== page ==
• This reply was modified 5 years, 7 months ago by LilliV.
    Post # 97
    Member
    1140 posts
    Bumble bee
    • Wedding: October 2016

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    msmistis:  Yes, but did you read the part where I said that my student loans are 1.5 times my MORTGAGE!?!? So basically, I pay 2.5 mortgages on a monthly basis!  I’m not saying I don’t have a comfortable life, but student loans are the single largest line item in my budget.  Second is retirement savings, third is mortgage (and the fact that mortgage comes AFTER retirement savings should speak to the fact that my house is not fancy!).  Fourth largest would have been my car (but I drive a very modest car and paid that off) which leaves insurance – including the personal disability policy that I took out to ensure that if I were ever disabled, I could afford to pay my student loans.  That personal disability policy is more than homeowner’s, auto, and life insurance combined – so not cheap AT ALL.  

    Without my student loans, I would not have my current income but I also wouldn’t need anywhere as much income to live.  If my student loans were wiped out, I would have the same standard of living making about 30% less on a yearly basis – which probably puts me solidly in the middle class rather than upper middle class.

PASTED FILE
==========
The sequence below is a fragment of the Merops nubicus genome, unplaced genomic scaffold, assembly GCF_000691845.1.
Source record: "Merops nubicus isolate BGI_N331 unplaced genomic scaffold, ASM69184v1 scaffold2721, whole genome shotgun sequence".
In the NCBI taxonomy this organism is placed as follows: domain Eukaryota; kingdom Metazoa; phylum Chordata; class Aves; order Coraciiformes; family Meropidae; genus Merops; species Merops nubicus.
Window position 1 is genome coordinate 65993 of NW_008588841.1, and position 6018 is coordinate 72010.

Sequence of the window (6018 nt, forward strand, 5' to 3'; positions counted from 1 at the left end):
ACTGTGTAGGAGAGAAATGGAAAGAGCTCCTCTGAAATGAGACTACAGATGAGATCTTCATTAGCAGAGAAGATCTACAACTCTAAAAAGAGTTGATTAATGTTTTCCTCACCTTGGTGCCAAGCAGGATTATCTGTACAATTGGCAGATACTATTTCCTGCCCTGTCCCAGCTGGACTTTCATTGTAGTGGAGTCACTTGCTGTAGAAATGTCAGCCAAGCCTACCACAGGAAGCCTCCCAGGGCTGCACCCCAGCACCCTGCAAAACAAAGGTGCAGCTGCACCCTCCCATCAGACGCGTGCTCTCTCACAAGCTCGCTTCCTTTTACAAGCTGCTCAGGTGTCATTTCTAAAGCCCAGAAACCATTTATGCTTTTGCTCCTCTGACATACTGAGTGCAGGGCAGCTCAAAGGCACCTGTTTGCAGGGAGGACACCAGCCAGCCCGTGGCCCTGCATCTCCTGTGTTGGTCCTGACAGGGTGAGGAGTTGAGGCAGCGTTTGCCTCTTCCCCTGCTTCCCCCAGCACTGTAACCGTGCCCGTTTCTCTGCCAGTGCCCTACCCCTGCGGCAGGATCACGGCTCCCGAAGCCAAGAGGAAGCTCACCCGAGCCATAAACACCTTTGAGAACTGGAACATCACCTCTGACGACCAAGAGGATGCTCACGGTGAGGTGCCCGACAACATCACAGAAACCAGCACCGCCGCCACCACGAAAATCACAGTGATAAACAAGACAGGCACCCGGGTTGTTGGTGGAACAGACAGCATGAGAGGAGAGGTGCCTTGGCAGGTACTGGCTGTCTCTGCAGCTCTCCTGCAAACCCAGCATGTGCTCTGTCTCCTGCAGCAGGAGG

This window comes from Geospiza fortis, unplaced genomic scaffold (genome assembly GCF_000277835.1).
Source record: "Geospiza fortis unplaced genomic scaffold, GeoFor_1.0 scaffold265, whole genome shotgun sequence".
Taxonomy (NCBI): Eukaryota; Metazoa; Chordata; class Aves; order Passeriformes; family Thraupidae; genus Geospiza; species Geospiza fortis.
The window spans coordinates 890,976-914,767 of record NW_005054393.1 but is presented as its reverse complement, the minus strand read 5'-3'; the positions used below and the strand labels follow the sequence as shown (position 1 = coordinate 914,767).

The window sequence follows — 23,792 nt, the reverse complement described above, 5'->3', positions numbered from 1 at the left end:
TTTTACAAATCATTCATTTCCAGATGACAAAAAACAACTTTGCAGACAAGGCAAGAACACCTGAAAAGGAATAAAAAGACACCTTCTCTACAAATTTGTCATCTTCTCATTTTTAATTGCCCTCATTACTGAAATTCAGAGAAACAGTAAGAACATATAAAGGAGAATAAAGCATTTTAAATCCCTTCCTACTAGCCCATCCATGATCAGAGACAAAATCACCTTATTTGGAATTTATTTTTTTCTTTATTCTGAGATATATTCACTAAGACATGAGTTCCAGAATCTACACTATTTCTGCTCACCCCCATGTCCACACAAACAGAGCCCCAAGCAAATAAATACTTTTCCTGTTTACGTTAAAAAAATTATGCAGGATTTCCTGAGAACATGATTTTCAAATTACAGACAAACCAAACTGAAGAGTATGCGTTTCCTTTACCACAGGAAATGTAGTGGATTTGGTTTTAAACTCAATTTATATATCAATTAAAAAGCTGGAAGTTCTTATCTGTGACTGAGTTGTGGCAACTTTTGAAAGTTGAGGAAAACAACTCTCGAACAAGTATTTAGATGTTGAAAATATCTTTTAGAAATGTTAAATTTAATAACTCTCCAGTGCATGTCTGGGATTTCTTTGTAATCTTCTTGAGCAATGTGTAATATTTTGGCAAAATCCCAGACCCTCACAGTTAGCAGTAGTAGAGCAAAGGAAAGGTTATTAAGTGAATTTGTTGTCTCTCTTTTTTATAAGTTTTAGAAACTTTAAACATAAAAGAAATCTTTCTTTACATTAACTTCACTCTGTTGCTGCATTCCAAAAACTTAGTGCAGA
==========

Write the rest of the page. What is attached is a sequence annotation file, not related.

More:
I’m not talking about buying cars and sending kids to fancy schools here.  I’m talking about covering the expenses needed in order to avoid bankruptcy/financial trouble.  

    Don’t get me wrong – I’m not crying poverty.  The schooling I completed and my career are very much MY choice.  I’m just pointing out that there are certain expenses that may be incurred in order to become a “high earner” that in the end might mean that you don’t actually have any more money than people who make substantially less.  

    Post # 98
    Member
    423 posts
    Helper bee
    • Wedding: September 2016

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    LilliV:  yes but housing is a cost of living thing not a making over $250k thing. That $340k house cost the same rather you make $250k or $25k. Cost of living is drastically different around the US within one location it is the same for everyone that lives in that single location. So making more does not mean you have to spend more. This of course isn’t what the OP was asking so it’s off topic but there were just a few comments that mentioned if you make more things cost more. Which really isn’t true. 

    Post # 99
    Member
    423 posts
    Helper bee
    • Wedding: September 2016

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    Whirlwind03:  Did you miss my statement that yes student loans may be higher?  Nothing cost more simply because you make more. Everyone that went to your collage and took out the same amount of loans are paying back the same amount as you are. Yoir income does not simply make things cost more.